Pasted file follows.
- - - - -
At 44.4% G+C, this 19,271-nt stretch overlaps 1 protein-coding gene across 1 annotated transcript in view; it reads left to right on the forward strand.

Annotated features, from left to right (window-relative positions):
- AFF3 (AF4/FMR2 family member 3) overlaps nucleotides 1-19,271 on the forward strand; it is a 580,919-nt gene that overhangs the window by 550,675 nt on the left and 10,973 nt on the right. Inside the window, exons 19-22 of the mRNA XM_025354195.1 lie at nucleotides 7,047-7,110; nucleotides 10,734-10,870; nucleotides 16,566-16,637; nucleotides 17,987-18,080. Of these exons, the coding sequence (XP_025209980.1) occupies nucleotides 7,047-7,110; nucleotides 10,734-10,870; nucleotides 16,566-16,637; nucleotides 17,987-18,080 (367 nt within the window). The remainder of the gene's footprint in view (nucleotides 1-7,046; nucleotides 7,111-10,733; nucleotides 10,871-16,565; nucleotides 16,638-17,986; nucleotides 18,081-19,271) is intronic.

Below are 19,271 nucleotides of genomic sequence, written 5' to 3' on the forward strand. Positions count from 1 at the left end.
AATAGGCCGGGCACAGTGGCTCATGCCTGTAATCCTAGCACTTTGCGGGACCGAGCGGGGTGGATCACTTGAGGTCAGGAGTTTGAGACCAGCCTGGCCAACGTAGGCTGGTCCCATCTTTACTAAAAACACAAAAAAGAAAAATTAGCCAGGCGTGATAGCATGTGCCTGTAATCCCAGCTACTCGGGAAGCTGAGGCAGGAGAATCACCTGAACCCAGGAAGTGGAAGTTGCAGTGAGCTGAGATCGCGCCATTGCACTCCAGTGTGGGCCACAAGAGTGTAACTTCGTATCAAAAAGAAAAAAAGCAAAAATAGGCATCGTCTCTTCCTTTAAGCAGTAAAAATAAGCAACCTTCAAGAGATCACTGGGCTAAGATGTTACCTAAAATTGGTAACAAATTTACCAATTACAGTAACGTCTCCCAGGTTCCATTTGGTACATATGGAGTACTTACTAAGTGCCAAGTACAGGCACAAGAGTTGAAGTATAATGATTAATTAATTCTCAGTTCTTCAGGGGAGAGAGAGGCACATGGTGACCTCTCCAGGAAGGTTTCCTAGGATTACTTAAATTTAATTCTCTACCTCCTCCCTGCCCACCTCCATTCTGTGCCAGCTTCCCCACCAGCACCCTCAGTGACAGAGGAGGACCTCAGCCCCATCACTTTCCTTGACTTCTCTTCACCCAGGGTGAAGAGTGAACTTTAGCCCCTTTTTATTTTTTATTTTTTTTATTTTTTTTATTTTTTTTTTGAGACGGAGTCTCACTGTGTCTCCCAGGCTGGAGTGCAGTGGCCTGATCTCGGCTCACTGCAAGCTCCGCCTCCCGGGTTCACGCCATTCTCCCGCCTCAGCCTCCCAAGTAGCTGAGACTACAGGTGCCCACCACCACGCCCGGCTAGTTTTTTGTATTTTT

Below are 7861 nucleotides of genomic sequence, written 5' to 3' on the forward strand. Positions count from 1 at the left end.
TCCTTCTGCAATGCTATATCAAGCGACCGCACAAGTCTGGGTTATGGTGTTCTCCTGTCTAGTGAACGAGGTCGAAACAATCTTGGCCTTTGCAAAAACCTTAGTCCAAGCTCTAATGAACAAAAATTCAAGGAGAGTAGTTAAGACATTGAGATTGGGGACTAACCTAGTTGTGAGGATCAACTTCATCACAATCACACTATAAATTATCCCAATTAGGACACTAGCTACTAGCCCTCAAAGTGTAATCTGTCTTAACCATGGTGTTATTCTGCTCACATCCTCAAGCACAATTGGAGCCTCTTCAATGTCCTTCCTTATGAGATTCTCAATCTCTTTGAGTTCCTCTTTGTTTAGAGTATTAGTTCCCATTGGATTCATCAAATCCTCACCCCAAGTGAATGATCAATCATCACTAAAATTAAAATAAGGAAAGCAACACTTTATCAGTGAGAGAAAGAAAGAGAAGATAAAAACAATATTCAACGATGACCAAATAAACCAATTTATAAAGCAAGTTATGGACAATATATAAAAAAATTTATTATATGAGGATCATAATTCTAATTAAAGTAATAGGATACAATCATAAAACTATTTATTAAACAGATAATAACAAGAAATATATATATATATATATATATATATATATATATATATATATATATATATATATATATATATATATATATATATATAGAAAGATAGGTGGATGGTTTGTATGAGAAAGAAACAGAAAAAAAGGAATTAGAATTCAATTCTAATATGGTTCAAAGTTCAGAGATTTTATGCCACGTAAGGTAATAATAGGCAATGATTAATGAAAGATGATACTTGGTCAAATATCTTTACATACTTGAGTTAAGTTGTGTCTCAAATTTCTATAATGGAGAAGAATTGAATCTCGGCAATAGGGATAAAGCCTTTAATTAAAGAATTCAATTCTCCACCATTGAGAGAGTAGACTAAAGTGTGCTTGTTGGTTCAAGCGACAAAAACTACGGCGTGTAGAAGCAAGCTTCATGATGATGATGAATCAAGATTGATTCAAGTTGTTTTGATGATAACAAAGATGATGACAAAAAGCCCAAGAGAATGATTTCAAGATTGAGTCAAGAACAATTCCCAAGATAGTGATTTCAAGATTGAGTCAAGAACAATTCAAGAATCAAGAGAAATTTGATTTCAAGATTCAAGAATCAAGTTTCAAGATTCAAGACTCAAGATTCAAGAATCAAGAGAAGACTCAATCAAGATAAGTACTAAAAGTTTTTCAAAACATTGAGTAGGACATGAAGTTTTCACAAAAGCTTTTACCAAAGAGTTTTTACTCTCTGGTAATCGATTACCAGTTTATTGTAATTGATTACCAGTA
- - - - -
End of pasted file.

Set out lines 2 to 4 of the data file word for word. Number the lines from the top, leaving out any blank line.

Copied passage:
Annotated features, from left to right (window-relative positions):
- AFF3 (AF4/FMR2 family member 3) overlaps nucleotides 1-19,271 on the forward strand; it is a 580,919-nt gene that overhangs the window by 550,675 nt on the left and 10,973 nt on the right. Inside the window, exons 19-22 of the mRNA XM_025354195.1 lie at nucleotides 7,047-7,110; nucleotides 10,734-10,870; nucleotides 16,566-16,637; nucleotides 17,987-18,080. Of these exons, the coding sequence (XP_025209980.1) occupies nucleotides 7,047-7,110; nucleotides 10,734-10,870; nucleotides 16,566-16,637; nucleotides 17,987-18,080 (367 nt within the window). The remainder of the gene's footprint in view (nucleotides 1-7,046; nucleotides 7,111-10,733; nucleotides 10,871-16,565; nucleotides 16,638-17,986; nucleotides 18,081-19,271) is intronic.

Below are 19,271 nucleotides of genomic sequence, written 5' to 3' on the forward strand. Positions count from 1 at the left end.